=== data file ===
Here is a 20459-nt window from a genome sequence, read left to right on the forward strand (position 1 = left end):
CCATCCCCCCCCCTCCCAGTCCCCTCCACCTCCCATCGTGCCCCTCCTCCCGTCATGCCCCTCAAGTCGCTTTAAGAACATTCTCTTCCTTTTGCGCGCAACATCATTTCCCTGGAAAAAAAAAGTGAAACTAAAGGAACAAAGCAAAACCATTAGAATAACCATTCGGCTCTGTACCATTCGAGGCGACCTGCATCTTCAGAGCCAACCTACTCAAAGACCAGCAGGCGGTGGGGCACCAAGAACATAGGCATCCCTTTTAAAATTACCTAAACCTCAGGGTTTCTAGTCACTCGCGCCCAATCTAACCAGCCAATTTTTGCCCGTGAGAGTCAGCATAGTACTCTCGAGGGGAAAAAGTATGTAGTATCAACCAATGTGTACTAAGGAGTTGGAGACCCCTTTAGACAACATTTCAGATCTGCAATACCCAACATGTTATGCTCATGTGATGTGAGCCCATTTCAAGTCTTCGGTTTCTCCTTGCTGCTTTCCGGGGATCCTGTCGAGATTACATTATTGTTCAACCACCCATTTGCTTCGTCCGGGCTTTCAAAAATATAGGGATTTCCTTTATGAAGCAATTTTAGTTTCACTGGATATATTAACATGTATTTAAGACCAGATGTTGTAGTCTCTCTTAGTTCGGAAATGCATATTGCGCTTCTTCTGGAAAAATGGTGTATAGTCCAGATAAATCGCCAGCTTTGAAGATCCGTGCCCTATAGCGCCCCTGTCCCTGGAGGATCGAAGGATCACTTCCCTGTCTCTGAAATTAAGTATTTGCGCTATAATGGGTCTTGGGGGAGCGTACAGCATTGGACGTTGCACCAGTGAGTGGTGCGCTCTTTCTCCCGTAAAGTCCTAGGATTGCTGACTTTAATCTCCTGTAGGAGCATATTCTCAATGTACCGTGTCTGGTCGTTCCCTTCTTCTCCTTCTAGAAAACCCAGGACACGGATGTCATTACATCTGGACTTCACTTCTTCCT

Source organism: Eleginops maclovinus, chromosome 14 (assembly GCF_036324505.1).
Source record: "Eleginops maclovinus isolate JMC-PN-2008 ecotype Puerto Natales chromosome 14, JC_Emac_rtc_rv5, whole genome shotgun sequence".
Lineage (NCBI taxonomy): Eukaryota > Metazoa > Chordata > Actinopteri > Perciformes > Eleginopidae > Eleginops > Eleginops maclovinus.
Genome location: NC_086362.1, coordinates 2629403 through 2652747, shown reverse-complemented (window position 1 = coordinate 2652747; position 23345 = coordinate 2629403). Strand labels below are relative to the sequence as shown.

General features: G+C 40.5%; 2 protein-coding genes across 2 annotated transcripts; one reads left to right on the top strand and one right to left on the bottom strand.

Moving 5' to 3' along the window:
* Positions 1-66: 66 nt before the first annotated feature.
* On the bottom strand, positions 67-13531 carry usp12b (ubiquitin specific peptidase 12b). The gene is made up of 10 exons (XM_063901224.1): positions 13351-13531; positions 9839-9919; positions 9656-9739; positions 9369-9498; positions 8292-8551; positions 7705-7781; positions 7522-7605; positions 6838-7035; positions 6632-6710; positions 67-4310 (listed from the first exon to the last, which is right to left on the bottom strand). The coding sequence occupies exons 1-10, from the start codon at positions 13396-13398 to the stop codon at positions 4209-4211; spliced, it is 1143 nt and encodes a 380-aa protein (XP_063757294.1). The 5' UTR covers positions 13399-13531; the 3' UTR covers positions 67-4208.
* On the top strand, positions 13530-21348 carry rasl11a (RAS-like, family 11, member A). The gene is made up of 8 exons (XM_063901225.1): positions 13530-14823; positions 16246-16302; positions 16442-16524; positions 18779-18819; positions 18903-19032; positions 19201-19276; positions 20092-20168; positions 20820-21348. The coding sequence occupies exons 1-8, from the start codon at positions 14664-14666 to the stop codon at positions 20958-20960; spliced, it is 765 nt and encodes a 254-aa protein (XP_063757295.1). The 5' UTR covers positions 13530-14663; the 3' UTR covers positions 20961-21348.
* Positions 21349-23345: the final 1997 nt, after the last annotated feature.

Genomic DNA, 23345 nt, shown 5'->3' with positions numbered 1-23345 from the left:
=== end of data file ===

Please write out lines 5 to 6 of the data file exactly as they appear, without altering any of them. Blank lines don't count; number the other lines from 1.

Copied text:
Lineage (NCBI taxonomy): Eukaryota > Metazoa > Chordata > Actinopteri > Perciformes > Eleginopidae > Eleginops > Eleginops maclovinus.
Genome location: NC_086362.1, coordinates 2629403 through 2652747, shown reverse-complemented (window position 1 = coordinate 2652747; position 23345 = coordinate 2629403). Strand labels below are relative to the sequence as shown.